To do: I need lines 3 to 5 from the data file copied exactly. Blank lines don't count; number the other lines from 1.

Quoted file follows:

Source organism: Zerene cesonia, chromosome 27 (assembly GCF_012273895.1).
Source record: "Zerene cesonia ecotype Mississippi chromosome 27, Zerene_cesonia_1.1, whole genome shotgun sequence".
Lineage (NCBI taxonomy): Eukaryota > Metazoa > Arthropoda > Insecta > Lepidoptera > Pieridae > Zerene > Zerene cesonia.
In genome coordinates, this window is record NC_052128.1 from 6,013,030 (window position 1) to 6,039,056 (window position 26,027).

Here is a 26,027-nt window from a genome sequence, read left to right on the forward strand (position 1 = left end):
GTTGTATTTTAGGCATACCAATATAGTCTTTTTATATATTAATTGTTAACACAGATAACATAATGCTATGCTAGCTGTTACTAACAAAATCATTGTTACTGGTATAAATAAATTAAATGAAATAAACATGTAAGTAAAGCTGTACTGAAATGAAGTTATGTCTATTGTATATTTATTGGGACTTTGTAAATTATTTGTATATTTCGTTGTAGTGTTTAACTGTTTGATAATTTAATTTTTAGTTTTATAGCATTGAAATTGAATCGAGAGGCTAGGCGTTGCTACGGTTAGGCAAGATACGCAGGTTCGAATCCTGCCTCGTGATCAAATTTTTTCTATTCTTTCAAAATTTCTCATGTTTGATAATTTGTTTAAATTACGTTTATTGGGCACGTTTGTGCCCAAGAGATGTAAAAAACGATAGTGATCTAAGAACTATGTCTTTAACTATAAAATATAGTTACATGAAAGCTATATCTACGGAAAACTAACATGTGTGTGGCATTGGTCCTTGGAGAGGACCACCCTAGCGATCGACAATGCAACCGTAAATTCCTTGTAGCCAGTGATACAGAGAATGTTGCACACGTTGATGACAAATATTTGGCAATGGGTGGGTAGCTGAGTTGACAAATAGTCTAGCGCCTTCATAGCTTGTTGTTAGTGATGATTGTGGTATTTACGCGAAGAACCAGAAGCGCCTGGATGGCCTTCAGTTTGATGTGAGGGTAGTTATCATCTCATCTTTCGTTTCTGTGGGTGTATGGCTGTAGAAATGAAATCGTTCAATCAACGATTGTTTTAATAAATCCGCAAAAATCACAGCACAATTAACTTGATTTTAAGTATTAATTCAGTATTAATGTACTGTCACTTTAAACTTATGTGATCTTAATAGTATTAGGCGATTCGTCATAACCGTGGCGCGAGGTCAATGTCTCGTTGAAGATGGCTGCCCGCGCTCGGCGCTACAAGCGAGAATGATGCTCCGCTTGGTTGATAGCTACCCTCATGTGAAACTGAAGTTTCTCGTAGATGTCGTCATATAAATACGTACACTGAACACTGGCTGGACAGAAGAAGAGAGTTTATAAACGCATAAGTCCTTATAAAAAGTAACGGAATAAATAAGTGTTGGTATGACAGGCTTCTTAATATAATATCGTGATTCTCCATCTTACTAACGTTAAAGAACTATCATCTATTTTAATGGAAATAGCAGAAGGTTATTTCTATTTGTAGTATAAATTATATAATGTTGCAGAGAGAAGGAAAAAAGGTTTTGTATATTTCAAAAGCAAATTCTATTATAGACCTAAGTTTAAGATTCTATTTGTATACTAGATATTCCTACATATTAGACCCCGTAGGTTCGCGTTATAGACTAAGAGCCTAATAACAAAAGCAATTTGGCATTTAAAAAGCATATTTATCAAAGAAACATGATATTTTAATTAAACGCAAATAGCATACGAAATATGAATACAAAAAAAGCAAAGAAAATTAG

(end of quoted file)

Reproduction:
Lineage (NCBI taxonomy): Eukaryota > Metazoa > Arthropoda > Insecta > Lepidoptera > Pieridae > Zerene > Zerene cesonia.
In genome coordinates, this window is record NC_052128.1 from 6,013,030 (window position 1) to 6,039,056 (window position 26,027).

Here is a 26,027-nt window from a genome sequence, read left to right on the forward strand (position 1 = left end):